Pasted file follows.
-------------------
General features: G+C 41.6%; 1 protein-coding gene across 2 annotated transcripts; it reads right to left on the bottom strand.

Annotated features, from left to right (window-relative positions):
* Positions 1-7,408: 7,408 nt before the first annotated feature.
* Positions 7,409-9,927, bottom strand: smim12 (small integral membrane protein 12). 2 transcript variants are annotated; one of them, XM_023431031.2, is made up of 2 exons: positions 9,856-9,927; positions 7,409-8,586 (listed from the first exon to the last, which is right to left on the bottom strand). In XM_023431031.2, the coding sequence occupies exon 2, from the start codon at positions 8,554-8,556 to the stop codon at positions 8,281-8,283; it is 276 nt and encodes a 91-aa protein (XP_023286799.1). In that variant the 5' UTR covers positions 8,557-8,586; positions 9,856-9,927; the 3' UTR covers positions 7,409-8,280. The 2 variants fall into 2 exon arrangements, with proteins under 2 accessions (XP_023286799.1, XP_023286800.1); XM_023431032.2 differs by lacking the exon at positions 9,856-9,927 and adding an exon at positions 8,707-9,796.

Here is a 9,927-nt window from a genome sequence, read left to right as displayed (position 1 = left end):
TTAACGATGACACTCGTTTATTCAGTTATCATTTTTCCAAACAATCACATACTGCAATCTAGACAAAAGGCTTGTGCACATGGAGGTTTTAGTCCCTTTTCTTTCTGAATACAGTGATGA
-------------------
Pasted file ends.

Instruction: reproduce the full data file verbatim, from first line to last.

General features: G+C 41.6%; 1 protein-coding gene across 2 annotated transcripts; it reads right to left on the bottom strand.

Annotated features, from left to right (window-relative positions):
* Positions 1-7,408: 7,408 nt before the first annotated feature.
* Positions 7,409-9,927, bottom strand: smim12 (small integral membrane protein 12). 2 transcript variants are annotated; one of them, XM_023431031.2, is made up of 2 exons: positions 9,856-9,927; positions 7,409-8,586 (listed from the first exon to the last, which is right to left on the bottom strand). In XM_023431031.2, the coding sequence occupies exon 2, from the start codon at positions 8,554-8,556 to the stop codon at positions 8,281-8,283; it is 276 nt and encodes a 91-aa protein (XP_023286799.1). In that variant the 5' UTR covers positions 8,557-8,586; positions 9,856-9,927; the 3' UTR covers positions 7,409-8,280. The 2 variants fall into 2 exon arrangements, with proteins under 2 accessions (XP_023286799.1, XP_023286800.1); XM_023431032.2 differs by lacking the exon at positions 9,856-9,927 and adding an exon at positions 8,707-9,796.

Here is a 9,927-nt window from a genome sequence, read left to right as displayed (position 1 = left end):
TTAACGATGACACTCGTTTATTCAGTTATCATTTTTCCAAACAATCACATACTGCAATCTAGACAAAAGGCTTGTGCACATGGAGGTTTTAGTCCCTTTTCTTTCTGAATACAGTGATGA